3 Large Primes: 79962682970141129053657 (77 bits) .. 77587711323244967379634333443 (96 bits)

Note that I didn't directly use the 96 bits 3LP max composite to adjust the sieve cutoffs, because then you spend all day factoring potential 3LP relations that end up having a relatively low chance of forming a cycle. I experimentally determined that 96 - 15 = 81 bits was the optimal value to adjust the sieve cutoffs.

So the two sieve cutoffs were 146 bits in order to trial divide out the small factors, and 81 bits to factor the large primes. One novel idea I used to enable sieve cutoffs >127 bits is to effectively lower the precision of the factor base logs (and first sieve cutoff) by dropping the LSB, rather than being limited to a max cutoff of 127.

Relations:
Smooth: 0.89%
Containing 1 Large Prime: 12.10%
Containing 2 Large Primes: 65.00%
Containing 3 Large Primes: 22.01%

Cycles:
Smooth: 16.27%
Containing only 1LP relations: 8.39%
Containing up to 2LP relations: 21.13%
Containing up to 3LP relations: 54.21%

To factor 2LP or 3LP composites I used SQUFOF for smaller composites, and ECM for larger composites or when SQUFOF failed. For ECM I tried up to 10 curves, and used B1=150 and B2=4000. I'm sure I could improve the ECM implementation.

I made quite a lot of changes to my code compared to what I had in 2010. Professionally I work at Intel as a computer/software performance engineer, so a lot of my focus was on uarch optimizations, but I also did some higher level algorithmic improvements, and a lot of parameter tuning. I progressively factored RSA-100, 110, 120, 129, and 130 so I could optimize as I went along.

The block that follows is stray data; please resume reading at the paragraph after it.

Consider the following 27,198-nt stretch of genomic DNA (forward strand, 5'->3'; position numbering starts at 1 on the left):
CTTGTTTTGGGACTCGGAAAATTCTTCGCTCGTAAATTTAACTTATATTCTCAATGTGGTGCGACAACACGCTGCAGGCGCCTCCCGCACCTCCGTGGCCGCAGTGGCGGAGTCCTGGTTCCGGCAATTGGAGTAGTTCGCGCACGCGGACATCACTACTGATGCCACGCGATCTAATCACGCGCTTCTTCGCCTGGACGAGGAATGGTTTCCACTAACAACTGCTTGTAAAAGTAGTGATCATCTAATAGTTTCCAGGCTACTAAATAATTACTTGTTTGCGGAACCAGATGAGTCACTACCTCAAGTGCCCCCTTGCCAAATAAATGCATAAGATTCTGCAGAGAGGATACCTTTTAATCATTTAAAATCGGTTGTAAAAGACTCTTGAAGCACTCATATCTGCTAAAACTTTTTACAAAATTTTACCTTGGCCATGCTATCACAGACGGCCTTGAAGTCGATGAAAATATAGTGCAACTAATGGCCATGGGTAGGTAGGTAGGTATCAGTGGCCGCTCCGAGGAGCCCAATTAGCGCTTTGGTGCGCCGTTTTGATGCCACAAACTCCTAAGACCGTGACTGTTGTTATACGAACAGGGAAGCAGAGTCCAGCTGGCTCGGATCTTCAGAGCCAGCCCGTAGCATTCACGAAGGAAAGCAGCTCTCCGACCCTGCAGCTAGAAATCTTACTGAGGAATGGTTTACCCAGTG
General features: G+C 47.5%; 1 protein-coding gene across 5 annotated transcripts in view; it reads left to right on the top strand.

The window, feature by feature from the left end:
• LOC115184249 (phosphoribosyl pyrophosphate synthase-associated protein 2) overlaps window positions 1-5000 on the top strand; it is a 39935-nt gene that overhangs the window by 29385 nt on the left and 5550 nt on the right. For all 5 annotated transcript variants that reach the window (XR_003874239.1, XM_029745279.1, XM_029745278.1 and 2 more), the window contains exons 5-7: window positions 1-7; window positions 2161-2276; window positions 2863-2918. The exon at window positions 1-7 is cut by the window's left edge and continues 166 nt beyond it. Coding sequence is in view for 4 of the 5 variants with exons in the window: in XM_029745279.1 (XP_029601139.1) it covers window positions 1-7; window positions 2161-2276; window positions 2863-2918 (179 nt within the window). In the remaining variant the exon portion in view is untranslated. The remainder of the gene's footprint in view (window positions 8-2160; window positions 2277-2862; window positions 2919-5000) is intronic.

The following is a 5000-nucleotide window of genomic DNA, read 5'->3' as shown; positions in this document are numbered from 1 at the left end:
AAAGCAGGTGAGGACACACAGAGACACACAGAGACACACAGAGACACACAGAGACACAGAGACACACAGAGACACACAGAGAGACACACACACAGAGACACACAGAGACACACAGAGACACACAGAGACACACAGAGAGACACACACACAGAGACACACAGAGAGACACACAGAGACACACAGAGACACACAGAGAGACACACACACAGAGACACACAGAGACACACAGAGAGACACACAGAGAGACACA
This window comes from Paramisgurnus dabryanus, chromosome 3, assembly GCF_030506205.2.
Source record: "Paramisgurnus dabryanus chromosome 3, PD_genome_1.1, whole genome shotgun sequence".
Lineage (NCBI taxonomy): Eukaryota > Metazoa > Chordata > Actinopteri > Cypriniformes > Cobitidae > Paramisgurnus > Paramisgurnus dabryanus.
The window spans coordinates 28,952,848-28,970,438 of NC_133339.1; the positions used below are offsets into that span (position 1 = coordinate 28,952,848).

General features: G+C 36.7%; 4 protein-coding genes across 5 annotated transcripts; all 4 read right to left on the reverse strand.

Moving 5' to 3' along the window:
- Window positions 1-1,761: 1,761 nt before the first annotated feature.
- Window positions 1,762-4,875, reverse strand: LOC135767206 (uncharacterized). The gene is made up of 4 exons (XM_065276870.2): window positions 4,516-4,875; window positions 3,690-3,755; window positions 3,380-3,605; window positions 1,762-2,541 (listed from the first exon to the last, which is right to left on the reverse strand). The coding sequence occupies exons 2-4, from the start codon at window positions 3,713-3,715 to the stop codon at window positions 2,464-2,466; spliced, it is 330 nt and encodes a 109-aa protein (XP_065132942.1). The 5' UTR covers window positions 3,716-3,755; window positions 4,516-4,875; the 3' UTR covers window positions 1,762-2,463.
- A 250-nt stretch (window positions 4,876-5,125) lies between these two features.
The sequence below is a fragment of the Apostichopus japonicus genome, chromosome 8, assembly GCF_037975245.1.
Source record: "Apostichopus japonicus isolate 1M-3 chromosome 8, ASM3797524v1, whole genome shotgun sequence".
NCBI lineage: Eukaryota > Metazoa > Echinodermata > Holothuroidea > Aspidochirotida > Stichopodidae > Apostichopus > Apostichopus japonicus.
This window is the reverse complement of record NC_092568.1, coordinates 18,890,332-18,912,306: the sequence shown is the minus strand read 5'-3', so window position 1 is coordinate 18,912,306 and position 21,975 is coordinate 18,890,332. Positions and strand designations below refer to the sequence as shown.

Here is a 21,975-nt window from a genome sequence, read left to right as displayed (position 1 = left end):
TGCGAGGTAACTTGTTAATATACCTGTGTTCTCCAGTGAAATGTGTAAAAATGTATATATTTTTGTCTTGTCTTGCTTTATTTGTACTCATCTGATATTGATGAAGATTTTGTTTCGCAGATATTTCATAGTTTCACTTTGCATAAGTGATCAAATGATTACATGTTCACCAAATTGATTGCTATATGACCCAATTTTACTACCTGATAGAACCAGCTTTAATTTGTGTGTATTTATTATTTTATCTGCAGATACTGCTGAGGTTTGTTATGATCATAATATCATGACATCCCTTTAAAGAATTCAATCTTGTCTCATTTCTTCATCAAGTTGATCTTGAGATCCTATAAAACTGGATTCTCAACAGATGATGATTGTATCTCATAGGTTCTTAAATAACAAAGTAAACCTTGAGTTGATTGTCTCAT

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Old 2020-06-28, 19:46   #5
R.D. Silverman
 
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Quote:
Originally Posted by patrickkonsor View Post
As I am bored during the pandemic, I decided to revisit my quadratic sieve implementation from 10 years ago, and successfully factored RSA-140. This is a semi-prime with 140 decimal digits or 463 binary bits.

<snip>

The factorization took a bit under 6 days across 60 cores that were used sporadically, for a total of 5,959 core hours. All systems were Skylake based Core or Xeon.
Impressive.
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Old 2020-06-29, 14:10   #6
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Originally Posted by patrickkonsor View Post
I'm happy to share any info you'd like.

Large prime bounds:
1 Large Prime: 43081993 (26 bits) .. 4265117307 (32 bits)
2 Large Primes: 1856058120852049 (51 bits) .. 18191225642470932249 (64 bits)
3 Large Primes: 79962682970141129053657 (77 bits) .. 77587711323244967379634333443 (96 bits)

Note that I didn't directly use the 96 bits 3LP max composite to adjust the sieve cutoffs, because then you spend all day factoring potential 3LP relations that end up having a relatively low chance of forming a cycle. I experimentally determined that 96 - 15 = 81 bits was the optimal value to adjust the sieve cutoffs.

So the two sieve cutoffs were 146 bits in order to trial divide out the small factors, and 81 bits to factor the large primes. One novel idea I used to enable sieve cutoffs >127 bits is to effectively lower the precision of the factor base logs (and first sieve cutoff) by dropping the LSB, rather than being limited to a max cutoff of 127.

Relations:
Smooth: 0.89%
Containing 1 Large Prime: 12.10%
Containing 2 Large Primes: 65.00%
Containing 3 Large Primes: 22.01%

Cycles:
Smooth: 16.27%
Containing only 1LP relations: 8.39%
Containing up to 2LP relations: 21.13%
Containing up to 3LP relations: 54.21%

To factor 2LP or 3LP composites I used SQUFOF for smaller composites, and ECM for larger composites or when SQUFOF failed. For ECM I tried up to 10 curves, and used B1=150 and B2=4000. I'm sure I could improve the ECM implementation.

I made quite a lot of changes to my code compared to what I had in 2010. Professionally I work at Intel as a computer/software performance engineer, so a lot of my focus was on uarch optimizations, but I also did some higher level algorithmic improvements, and a lot of parameter tuning. I progressively factored RSA-100, 110, 120, 129, and 130 so I could optimize as I went along.
Thanks!